US aid agency cancels $470m Tanzania aid project
March 30, 2016
A US government aid agency has cancelled a $470m aid project in Tanzania in protest over perceived suppression of democratic rights, an extremely rare use of such a sanction by Washington.
The Millennium Challenge Corporation, an independent foreign aid agency which uses adherence to democratic principles as one of its core eligibility criteria, said the March 20 election inZanzibar, a semi-autonomous group of Tanzanian islands, “was neither inclusive nor representative”.
Zanzibar’s vote was a re-run of October’s presidential election on the archipelago that was annulled halfway through the count after the regional electoral commission said there had been widespread fraud. The opposition Civic United Front claimed the cancellation was because their candidate had won.
The CUF boycotted the re-run, which the incumbent Ali Mohamed Shein won with 91 per cent of the vote. The US and EU did not attend his inauguration last week, having expressed strong reservations about Zanzibar’s electoral process.
The move by the MCC to revoke the funding package is the first time in four years that Washington has issued such a sanction. The Tanzanian government has not issued a formal reaction to the MCC decision but Augustine Mahiga, the foreign minister, was quoted by the BBC as saying he was surprised the aid agency had not taken into account the country’s democratic progress.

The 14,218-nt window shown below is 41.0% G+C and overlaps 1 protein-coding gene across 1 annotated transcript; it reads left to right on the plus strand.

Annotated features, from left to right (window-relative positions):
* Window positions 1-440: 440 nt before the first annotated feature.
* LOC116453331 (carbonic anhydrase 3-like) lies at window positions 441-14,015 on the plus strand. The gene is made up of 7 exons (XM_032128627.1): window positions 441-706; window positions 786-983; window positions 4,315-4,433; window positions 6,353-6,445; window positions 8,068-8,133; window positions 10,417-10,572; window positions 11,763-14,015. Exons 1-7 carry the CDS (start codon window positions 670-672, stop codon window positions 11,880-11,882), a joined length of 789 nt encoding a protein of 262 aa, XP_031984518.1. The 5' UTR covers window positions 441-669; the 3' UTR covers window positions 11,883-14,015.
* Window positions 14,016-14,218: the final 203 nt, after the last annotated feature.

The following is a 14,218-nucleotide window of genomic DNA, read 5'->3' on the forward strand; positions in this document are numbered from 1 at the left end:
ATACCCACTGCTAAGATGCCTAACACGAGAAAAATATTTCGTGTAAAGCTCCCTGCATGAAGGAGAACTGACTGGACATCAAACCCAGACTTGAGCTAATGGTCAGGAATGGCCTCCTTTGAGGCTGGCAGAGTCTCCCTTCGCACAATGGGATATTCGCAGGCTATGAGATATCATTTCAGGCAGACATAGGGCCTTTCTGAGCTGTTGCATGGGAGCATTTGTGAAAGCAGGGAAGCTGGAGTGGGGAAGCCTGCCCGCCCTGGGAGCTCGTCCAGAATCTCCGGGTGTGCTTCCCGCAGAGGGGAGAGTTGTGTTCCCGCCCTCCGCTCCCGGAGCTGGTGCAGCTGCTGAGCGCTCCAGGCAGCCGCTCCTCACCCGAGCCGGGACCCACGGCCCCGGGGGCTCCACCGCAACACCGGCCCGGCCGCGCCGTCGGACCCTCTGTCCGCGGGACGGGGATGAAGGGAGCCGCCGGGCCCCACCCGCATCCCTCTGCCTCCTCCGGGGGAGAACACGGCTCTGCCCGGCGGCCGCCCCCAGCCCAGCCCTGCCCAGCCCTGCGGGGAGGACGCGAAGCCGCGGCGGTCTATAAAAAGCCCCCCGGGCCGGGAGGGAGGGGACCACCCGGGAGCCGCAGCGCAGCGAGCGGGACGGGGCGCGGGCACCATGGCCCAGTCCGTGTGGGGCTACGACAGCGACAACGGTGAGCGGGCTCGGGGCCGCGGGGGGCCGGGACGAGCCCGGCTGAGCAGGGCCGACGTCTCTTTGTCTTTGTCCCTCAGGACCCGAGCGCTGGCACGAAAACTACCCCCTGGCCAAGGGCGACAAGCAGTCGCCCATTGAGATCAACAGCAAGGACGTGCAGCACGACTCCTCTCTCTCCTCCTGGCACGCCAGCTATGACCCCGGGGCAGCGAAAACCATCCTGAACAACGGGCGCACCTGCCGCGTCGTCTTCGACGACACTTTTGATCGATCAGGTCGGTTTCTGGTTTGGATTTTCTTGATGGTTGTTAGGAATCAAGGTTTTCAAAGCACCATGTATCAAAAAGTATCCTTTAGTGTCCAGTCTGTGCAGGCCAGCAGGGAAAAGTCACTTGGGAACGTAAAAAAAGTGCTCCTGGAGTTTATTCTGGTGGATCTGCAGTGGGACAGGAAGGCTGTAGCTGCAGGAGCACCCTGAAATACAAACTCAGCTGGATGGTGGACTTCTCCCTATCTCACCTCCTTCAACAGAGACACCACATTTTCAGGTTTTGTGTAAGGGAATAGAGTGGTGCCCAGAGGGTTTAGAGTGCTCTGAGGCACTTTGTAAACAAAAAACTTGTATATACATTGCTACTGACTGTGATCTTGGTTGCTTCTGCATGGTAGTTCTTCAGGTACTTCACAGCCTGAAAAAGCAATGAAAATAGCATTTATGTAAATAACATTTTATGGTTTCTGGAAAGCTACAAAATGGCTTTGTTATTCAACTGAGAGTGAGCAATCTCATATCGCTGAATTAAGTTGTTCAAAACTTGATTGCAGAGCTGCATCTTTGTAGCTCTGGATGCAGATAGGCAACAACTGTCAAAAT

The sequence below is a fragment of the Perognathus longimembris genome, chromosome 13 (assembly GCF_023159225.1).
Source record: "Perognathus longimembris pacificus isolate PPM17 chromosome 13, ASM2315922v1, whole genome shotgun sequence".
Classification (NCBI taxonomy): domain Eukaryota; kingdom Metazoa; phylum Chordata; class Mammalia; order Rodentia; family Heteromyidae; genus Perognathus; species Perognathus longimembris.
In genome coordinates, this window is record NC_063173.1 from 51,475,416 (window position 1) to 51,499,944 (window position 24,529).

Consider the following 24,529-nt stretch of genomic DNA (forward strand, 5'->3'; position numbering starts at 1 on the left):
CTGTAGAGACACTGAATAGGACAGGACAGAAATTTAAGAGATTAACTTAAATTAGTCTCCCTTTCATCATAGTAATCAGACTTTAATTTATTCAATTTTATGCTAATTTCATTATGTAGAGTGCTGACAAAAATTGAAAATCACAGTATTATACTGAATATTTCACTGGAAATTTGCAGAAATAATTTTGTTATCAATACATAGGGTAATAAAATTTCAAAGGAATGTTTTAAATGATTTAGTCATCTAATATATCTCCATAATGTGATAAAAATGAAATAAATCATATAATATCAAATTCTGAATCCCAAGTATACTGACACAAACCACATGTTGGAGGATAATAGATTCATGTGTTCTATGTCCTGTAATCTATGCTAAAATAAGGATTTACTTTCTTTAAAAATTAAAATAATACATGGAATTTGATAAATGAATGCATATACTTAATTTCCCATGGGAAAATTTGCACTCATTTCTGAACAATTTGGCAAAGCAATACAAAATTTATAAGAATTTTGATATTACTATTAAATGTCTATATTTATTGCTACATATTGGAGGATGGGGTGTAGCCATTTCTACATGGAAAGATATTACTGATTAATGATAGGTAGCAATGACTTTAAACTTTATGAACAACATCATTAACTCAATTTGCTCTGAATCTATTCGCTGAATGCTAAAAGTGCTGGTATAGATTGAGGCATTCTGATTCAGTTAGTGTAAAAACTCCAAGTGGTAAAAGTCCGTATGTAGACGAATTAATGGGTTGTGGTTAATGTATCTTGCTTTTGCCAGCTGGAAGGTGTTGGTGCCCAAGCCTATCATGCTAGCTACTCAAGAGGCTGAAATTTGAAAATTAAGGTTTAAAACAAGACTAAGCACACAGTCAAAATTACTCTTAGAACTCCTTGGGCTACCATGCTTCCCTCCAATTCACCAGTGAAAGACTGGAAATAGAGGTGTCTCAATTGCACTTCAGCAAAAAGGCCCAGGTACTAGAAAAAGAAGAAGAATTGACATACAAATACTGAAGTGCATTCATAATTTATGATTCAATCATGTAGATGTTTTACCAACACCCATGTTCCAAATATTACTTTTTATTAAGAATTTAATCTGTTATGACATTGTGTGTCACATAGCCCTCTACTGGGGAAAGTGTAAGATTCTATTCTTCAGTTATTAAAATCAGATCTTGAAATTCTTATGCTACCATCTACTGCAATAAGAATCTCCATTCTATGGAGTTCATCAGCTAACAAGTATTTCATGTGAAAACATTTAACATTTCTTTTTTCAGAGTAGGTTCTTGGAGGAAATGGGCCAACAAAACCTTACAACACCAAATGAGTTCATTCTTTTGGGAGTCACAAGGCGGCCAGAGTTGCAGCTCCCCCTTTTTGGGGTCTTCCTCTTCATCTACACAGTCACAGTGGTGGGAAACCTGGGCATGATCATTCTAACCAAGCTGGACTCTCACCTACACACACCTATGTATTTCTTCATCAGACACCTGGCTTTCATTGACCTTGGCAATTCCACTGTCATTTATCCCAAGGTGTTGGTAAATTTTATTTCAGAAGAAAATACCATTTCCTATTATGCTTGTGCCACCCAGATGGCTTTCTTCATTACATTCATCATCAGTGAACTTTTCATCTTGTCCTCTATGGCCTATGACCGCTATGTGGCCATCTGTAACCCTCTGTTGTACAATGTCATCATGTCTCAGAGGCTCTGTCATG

As part of its decision, the MCC also said the Tanzanian government had “not taken measures to ensure freedom of expression and association are respected in the implementation of the Cybercrimes Act”.
One of the people arrested under the act during last year’s election was Hamad Masoud Hamad, a senior CUF communications official. It is not clear what he was charged with. Mark Childress, the US ambassador to Tanzania, had said the use of the act “inhibited fundamental freedoms of expression and association”.
On Tuesday Mr Childress said he fully supported the MCC decision but added: “As Tanzania’s largest bilateral development partner, we will continue our work together to improve health and education, promote economic growth, and advance security.”
The MCC money was to be spent mainly on improving rural electrification. It was a follow-up to a $700m programme awarded in 2008.
Since coming to power in last October’s election, John Magufuli, Tanzania’s national president, has won plaudits for his attempts to crack down on corruption and improve governance.
However, Ahmed Salim, a regional analyst with Teneo Intelligence, said the US had little choice but to act after being so outspoken in the wake of the October election.
“The US government position from the get-go was that a political settlement should be reached and when there wasn’t one it had to do something,” he said.
He said the repetition of such sanctions in other countries would depend on the size of each agreement, or compact. “If it’s a small compact they can’t leverage it much but if it’s as big as this one then they might do it again,” he said.
The MCC, which was established in 2004 and has projects in 45 countries, has deferred renewing a project with Lesotho over governance issues but has yet to cancel it.